Friday, January 13, 2017
The Invention Of The Christian God (Part 1)
Paolo Flores d'Arcais is a researcher at the Faculty of Philosophy of the University of Rome, La Sapienza. He's put together in this brief book a good synthesis of the fundamental questions that revolve around the problems of the reconstruction of the historical Jesus and the origins of Christianity. In other words, the numerous interpretations of Jesus since the very beginnings of the movement. The Spanish edition was published by Trotta in 2012. It's only 92 pages in length. Everyone has time to read such a book.
The book begins with a section titled "Instructions for Use", where he identifies his sources, all of which are contemporary, for the understanding of the historical Jesus and the origins of Christianity. These are Geza Vermes, Ed Parish Sanders, Paula Fredriksen, Bart D. Ehrman, John Dominic Crossan, Bruce M. Metzger, Gerd Theissen, Petr Pokorny, Étienne Trocmé, and François Vouga.
Although the author is culturally a Catholic, he only cites J. P. Meier to underpin the thesis that holds the book together. In the same way, and only as confirmation by Catholic exegesis, Giuseppe Barbaglio, Hans Küng, and Cardinal Jean Daniélou are quoted with a certain abundance. The prime concern of the author is to make it clear that Catholic exegesis goes hand in hand with Protestant exegesis in many cases and that a strictly Catholic public should not be scandalized because even the most daring theses are found, at least incoherently, in Catholic authors.
I should also point out that the author is totally unaware of works published in Spanish. I should just point out that there is really nothing in this book that you can't find in the writings of Gonzalo Puente Ojea, José Montserrat, Fernando Bermejo, and myself, each of whom publish regularly in Spanish. I don't mention this as a weakness per se, just an observation that people are writing about the same subjects in different languages.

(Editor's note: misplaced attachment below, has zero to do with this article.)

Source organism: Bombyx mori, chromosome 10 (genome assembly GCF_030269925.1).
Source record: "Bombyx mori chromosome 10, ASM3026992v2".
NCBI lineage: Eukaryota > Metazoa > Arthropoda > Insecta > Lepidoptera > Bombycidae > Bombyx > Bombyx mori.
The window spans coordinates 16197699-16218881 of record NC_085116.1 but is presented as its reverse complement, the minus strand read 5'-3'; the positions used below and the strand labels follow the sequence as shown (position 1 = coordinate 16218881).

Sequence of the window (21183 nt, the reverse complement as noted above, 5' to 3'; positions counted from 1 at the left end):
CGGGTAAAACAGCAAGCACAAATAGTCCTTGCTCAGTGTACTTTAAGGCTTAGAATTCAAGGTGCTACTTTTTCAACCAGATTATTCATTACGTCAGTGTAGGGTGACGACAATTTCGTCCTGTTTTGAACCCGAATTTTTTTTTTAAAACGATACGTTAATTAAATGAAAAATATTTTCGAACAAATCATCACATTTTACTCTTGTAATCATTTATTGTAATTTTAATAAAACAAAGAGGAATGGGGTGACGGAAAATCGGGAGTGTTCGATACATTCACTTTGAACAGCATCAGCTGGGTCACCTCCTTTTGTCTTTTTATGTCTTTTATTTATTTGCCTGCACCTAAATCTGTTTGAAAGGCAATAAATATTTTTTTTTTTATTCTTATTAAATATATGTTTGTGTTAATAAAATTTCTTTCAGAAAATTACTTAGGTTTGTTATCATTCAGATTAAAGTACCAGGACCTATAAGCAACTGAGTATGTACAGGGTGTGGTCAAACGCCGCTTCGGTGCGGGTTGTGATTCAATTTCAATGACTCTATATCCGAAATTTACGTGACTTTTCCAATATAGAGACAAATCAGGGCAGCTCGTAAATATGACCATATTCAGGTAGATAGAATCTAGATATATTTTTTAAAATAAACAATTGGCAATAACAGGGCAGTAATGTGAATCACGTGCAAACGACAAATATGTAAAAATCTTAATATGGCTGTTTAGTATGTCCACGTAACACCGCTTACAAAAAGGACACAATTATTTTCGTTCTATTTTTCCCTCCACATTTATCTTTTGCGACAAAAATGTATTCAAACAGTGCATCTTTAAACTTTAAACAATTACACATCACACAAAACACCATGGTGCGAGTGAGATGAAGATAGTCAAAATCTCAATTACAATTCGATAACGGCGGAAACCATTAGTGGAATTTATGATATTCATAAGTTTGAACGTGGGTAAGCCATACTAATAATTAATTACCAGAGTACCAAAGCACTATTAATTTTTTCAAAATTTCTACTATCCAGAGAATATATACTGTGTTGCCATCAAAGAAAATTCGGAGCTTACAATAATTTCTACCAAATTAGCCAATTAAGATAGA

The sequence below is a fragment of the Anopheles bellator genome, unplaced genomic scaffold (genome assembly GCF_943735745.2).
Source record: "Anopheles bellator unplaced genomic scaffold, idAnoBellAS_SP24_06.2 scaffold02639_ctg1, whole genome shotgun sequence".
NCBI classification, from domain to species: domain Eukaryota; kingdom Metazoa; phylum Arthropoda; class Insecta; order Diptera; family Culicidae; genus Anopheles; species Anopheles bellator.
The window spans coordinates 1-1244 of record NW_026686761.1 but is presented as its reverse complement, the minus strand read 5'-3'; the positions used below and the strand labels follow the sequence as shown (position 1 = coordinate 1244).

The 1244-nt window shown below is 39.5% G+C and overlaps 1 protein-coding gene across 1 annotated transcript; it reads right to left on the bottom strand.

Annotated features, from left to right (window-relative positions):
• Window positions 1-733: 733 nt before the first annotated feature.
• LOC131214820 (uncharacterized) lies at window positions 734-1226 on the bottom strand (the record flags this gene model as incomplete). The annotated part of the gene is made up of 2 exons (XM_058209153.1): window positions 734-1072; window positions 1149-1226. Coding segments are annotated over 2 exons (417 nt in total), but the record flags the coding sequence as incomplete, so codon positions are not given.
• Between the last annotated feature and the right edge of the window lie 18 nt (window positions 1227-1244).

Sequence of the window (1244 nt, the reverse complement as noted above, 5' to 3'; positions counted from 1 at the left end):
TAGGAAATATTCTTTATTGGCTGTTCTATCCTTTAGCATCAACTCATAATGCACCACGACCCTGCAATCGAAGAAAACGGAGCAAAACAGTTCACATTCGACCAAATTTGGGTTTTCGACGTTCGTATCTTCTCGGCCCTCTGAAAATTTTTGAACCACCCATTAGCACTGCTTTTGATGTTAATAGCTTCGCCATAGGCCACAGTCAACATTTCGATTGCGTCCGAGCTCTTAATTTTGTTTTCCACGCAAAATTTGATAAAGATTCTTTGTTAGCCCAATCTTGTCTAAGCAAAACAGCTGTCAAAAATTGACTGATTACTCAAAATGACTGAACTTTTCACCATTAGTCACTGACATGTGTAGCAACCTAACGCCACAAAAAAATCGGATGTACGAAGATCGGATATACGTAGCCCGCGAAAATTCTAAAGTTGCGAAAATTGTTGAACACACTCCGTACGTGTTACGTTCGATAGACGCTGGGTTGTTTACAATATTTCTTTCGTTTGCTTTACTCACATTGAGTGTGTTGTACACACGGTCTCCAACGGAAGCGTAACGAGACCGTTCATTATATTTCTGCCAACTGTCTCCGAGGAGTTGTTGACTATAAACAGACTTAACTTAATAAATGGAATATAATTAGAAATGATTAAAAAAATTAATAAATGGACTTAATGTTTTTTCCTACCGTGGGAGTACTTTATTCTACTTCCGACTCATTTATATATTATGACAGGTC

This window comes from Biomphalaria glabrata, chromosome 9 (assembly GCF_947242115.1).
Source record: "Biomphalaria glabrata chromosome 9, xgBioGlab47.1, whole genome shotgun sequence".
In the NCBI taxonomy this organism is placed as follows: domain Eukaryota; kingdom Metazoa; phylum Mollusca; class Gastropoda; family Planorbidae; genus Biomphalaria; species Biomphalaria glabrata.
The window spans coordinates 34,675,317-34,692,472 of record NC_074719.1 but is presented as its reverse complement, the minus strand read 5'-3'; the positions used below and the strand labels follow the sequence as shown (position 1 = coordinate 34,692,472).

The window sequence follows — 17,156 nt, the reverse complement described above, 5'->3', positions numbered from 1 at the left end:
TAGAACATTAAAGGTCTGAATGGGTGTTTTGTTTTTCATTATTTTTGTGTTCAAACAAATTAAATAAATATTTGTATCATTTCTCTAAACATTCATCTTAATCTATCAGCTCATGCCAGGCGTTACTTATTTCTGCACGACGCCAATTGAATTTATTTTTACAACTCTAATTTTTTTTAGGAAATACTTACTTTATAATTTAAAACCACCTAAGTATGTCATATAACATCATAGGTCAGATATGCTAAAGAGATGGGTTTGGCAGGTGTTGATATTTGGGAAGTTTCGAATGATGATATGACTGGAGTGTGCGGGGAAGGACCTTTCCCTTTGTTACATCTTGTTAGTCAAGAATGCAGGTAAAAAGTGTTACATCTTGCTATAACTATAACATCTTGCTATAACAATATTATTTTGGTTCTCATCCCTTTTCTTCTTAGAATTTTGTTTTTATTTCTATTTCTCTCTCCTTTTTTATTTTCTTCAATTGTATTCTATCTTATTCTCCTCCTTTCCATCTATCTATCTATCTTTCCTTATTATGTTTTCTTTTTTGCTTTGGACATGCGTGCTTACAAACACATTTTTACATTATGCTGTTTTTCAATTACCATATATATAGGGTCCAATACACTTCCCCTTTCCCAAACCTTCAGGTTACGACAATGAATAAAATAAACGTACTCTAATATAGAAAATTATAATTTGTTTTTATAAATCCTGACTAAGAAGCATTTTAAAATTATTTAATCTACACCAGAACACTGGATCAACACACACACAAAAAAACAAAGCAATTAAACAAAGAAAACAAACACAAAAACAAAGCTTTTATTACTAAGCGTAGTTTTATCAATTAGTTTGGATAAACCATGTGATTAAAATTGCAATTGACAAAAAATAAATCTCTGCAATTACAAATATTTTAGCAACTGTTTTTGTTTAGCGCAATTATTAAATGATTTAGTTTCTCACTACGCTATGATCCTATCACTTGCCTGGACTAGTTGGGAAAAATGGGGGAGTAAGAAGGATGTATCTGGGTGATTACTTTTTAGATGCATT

The book consists of brief chapters in which one or two theses are defended. The first "Who Was Jesus?" argues that the Nazarene was a traveling Jewish prophet, exorcist, healer, and apocalyptic missionary who was announcing the imminent arrival of the kingdom of God. This Jesus is absolutely different from the dogmatized Christ of the Christian faith. The two have very little in common. To demonstrate this thesis he presents in this chapter and the following ("Ratzinger's Second Lie") two radically incorrect views exposed in the previous pope's book (2 vols.) on Jesus of Nazareth.
According to the author, Ratzinger's first mistake (on p. 15, Flores also affirms that the Pope "exhibits a coven of true falsehoods") is as follows: "There was concord from the beginning among the apostles that the sacrifices of the temple, the cultic center of the Torah, had been overcome." Flores contends, on the contrary, that the New Testament offers statements absolutely opposite to those of Benedict XVI. For this he quotes Acts 24:17, Acts 21:20-26, and Matt. 5:23, on which he offers some brief comments.